Well travelled or just plain old?

A friend of mine has always said that young cars with high mileage are better than old cars with low mileage. The theory being that company cars, which have spent their time cruising on the motorways, have had a much easier life than their stay-at-home cousins who’ve done short hops around town and sat on their driveways seizing up.

So I pointed some very simple Spark queries at the UK government’s open MOT data to see what I could find (you can read about the last time I did this here). First factoid to note is that both mileage and age are relevant when it comes to predicting pass rates. The following two charts show pass rate vs mileage and age.

Pass Rate vs Mileage

Pass Rate vs Age

To look at all three variables together I created the following chart which shows shows age on on the x axis and mileage on the y. Pass rate is a colour scale with red being the worst and green the best. Green squares show combinations of mileage and age at which vehicles are more likely to pass their MOT on the first attempt. Red squares show combinations where a first-try failure is likely.

Pass Rate vs Mileage and Age

There is some truth to my mate’s theory – at least if this chart is to be believed – the pass rate for 3-5 year old cars looks pretty good even at very high mileages. Looking horizontally for very-low-mileage cars of increasing age there seems to be something quite odd going on for vehicles on less than 20k miles. For the 20k-40k range there does seem to be a green stripe across the ages, but it is not as apparent as it’s vertical counterpart.

So should we all be buying a four-year-old car with 180k miles on the clock? Well, no. At least not if we want to keep it for more than a year or two. Cars with high mileages on the clock go into the red much earlier than those with low mileage (based on the fact that vehicles can only move right and up through the chart as they get older and drive further).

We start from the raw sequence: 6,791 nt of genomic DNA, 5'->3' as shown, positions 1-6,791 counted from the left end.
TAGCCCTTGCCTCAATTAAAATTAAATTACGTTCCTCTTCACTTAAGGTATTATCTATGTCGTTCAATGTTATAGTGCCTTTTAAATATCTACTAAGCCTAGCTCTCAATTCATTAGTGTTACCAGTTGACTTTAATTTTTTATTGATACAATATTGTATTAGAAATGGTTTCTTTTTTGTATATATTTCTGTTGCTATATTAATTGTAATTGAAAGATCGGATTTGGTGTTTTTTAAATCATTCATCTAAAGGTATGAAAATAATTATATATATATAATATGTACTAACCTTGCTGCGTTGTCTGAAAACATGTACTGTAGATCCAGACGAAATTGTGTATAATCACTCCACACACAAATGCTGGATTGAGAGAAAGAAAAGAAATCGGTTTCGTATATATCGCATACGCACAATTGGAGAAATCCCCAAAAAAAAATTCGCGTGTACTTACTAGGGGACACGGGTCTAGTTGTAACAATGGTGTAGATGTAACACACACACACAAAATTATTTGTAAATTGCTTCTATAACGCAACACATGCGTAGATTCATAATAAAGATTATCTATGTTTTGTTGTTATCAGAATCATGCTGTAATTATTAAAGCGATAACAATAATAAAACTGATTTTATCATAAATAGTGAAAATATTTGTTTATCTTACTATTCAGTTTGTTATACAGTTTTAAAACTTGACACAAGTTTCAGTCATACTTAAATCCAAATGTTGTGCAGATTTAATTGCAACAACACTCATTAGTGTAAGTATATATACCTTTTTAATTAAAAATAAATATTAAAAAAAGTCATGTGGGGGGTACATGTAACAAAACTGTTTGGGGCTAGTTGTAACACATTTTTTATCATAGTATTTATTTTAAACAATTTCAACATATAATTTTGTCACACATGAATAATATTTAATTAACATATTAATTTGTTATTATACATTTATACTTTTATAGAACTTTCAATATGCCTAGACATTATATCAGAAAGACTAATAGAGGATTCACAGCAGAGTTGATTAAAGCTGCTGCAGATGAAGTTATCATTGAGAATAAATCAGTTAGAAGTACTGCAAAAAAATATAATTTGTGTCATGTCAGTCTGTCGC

Pass Rate vs Mileage and Age… to the MAX

That last chart shows the same heat-matrix view, but to the full extents of the data. There are some interesting facts hidden in that chart… but I’ll leave them as an exercise for the reader!144

UPDATE: Proper Stats:

So it turns out that calculating correlation and covariance with Spark is pretty easy. Here’s the results and the code:

For cars < 20 years and < 250,000 miles
cov(testMileage, pass) = -3615.011
corr(testMileage, pass) = -0.195
cov(age, pass) = -0.401
corr(age, pass) = -0.235
For all data
cov(testMileage, pass) = -3680.0456
corr(testMileage, pass) = -0.177
cov(age, pass) = -0.383
corr(age, pass) = -0.152

Looking at cars in the “normal” range (i.e. less than 20 years old and less than 250k miles) there’s a stronger correlation between age and pass rate than between mileage and pass rate. Interestingly, looking over the full range of the data this relationship is inverted, with mileage being very slightly better.  There’s little to separate the two as a predictor for pass or fail – not least because age and mileage are largely dependant on each other (with a correlation of 0.277 across all data).

Basic statistical functions are available under DataFrame.stat. See the calls hidden in the println lines below:

  it should "calculate covariance and correlation for normal cars" in {
    val motTests = Spark.sqlContext.read.parquet(parquetData).toDF()
    motTests.registerTempTable("mot_tests")

    val df = motTests
      .filter("testClass like '4%'") // Cars, not buses, bikes etc
      .filter("testType = 'N'") // only interested in the first test
      .filter("age &amp;lt;= 20")
      .filter("testMileage &amp;lt;= 250000")
      .withColumn("pass", passCodeToInt(col("testResult")))

    println("For cars &amp;lt; 20 years and &amp;lt; 250,000 miles")
    println(s"cov(testMileage, pass) = ${df.stat.cov("testMileage", "pass")}")
    println(s"corr(testMileage, pass) = ${df.stat.corr("testMileage", "pass")}")

    println(s"cov(age, pass) = ${df.stat.cov("age", "pass")}")
    println(s"corr(age, pass) = ${df.stat.corr("age", "pass")}")
  }

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